Alibaba’s robots are coming to hotels and hospitals | Digital Asia

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Alibaba AI Labs’ Space Shuttle service robot (Image Credit: TechNode)

hold an increasingly ubiquitous presence in China. Whether it be on an assembly line, in restaurants, or at a bar, our progressively intelligent companions are becoming part of daily life. Now, Alibaba wants them to take on and .

Miffy Chen, general manager of Alibaba’s AI Labs, unveiled the company’s Space Egg and Space Shuttle service robots, the former is designed for use in hotels while the latter has applications as a medicine delivery robot. The announcement was made at the Cloud Computing Conference in Hangzhou, today (September 20).

While many fear that intelligent robots are a threat to their livelihood, Alibaba believes the robots could reduce to the workload of individuals in the hospitality and health sectors. At the event, Chen said that the company hopes to increase efficiency in the hospitality industry, adding that she believes the next three decades will result in huge disruptions in the robotics industry.

The robots are able to navigate autonomously and include multiple sensors that make them capable of avoiding collisions, understanding their environment, identifying individuals, controlling elevators, and comprehending features including room numbers.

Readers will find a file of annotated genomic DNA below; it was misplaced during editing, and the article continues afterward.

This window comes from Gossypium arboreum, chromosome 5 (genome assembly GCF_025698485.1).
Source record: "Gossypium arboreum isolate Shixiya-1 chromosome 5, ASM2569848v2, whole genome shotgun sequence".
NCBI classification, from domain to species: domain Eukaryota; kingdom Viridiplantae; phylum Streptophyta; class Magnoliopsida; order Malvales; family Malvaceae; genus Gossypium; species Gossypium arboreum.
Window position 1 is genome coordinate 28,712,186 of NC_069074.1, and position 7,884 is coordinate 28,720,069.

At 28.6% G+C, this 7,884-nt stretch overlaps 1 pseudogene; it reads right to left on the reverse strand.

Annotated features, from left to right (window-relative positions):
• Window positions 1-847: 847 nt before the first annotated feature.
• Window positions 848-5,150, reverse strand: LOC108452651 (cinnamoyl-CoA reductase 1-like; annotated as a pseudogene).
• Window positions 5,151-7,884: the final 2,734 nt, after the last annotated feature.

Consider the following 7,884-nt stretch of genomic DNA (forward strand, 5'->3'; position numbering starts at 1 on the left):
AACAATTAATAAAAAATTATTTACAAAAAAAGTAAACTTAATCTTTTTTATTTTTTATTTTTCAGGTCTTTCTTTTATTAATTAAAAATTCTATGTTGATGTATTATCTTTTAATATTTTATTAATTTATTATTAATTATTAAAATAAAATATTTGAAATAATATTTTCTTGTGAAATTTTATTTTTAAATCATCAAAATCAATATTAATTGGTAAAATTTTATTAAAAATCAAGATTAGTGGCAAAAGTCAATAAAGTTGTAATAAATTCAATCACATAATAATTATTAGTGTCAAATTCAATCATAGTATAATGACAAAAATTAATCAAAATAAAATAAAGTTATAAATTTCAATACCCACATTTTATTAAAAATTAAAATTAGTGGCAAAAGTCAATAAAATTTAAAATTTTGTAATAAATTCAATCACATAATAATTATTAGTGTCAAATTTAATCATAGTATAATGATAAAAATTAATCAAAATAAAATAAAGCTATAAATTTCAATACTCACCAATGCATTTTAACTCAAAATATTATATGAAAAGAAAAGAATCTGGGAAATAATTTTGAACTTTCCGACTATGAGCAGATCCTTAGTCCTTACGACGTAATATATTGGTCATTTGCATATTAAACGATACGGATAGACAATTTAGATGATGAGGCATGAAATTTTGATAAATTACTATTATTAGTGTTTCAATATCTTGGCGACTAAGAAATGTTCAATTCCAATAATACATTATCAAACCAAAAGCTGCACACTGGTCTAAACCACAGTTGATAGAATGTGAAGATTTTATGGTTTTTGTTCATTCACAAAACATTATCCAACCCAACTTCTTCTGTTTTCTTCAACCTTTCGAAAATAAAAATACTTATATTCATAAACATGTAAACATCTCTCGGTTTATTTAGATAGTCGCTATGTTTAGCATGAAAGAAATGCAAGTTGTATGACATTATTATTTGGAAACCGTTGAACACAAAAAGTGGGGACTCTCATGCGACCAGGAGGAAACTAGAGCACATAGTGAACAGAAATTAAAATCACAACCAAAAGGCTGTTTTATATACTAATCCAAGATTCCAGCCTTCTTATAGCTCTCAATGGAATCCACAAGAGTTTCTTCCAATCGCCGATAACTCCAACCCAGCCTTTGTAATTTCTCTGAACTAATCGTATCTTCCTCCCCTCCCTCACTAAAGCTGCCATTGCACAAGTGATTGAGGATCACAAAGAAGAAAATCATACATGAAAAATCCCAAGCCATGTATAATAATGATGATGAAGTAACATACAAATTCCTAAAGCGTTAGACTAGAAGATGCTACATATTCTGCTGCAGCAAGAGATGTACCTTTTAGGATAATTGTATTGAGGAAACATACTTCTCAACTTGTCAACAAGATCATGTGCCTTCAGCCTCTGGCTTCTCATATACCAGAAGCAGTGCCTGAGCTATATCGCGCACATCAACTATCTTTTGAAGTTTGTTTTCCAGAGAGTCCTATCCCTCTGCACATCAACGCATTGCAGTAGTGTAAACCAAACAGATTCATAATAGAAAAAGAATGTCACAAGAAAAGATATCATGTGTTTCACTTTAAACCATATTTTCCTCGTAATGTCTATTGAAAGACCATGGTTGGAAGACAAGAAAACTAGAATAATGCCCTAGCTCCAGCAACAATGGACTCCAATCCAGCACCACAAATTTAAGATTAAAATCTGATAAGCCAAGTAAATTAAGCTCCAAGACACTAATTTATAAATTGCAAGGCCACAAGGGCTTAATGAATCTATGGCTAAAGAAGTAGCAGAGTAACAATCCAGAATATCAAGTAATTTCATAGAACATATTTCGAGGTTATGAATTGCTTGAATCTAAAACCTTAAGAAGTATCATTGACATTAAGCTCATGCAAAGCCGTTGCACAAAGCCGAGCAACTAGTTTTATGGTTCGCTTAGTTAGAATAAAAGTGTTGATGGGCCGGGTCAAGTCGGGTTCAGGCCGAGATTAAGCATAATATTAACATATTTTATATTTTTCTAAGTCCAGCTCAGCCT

The Space Egg is capable of carrying up to 30kg in its internal cavity, allowing it to deliver food and pick up and drop off laundry at a hotel guest’s room. The Space Shuttle can contain up to 60 compartments for medicine, and it understands gestures and voice commands.

The intelligence behind the robots, AliGenie, is the same that powers the company’s Tmall Genie smart speaker.

Alibaba AI Labs’ Space Egg service robot (Image Credit: TechNode)

On the sidelines of the conference, Alibaba told TechNode that the Space Shuttle also has applications in supermarkets, where it could be used to transfer goods around the store. Additionally, the robots can be customized according to a business’ needs. Both internal cavities and the robots’ exterior can be changed according to budget and purpose.

This is not the company’s first foray into the robotics sector. In 2016, the company unveiled its humanoid robot Pepper, which was touted as being able to scan passengers’ ID card and print their boarding passes at the airport. This year, the company’s logistics arm Cainiao showed off its autonomous guided vehicle (AGV) and autonomous arms that are used to sort goods in its warehouses.

According to the International Federation of Robotics, the usage of service robots is on the rise, with the market’s growth expected increase from 20% to 25% from 2018 to 2020. At the same time, the sales forecast for the same period in the professional service segment will exceed $27 billion.

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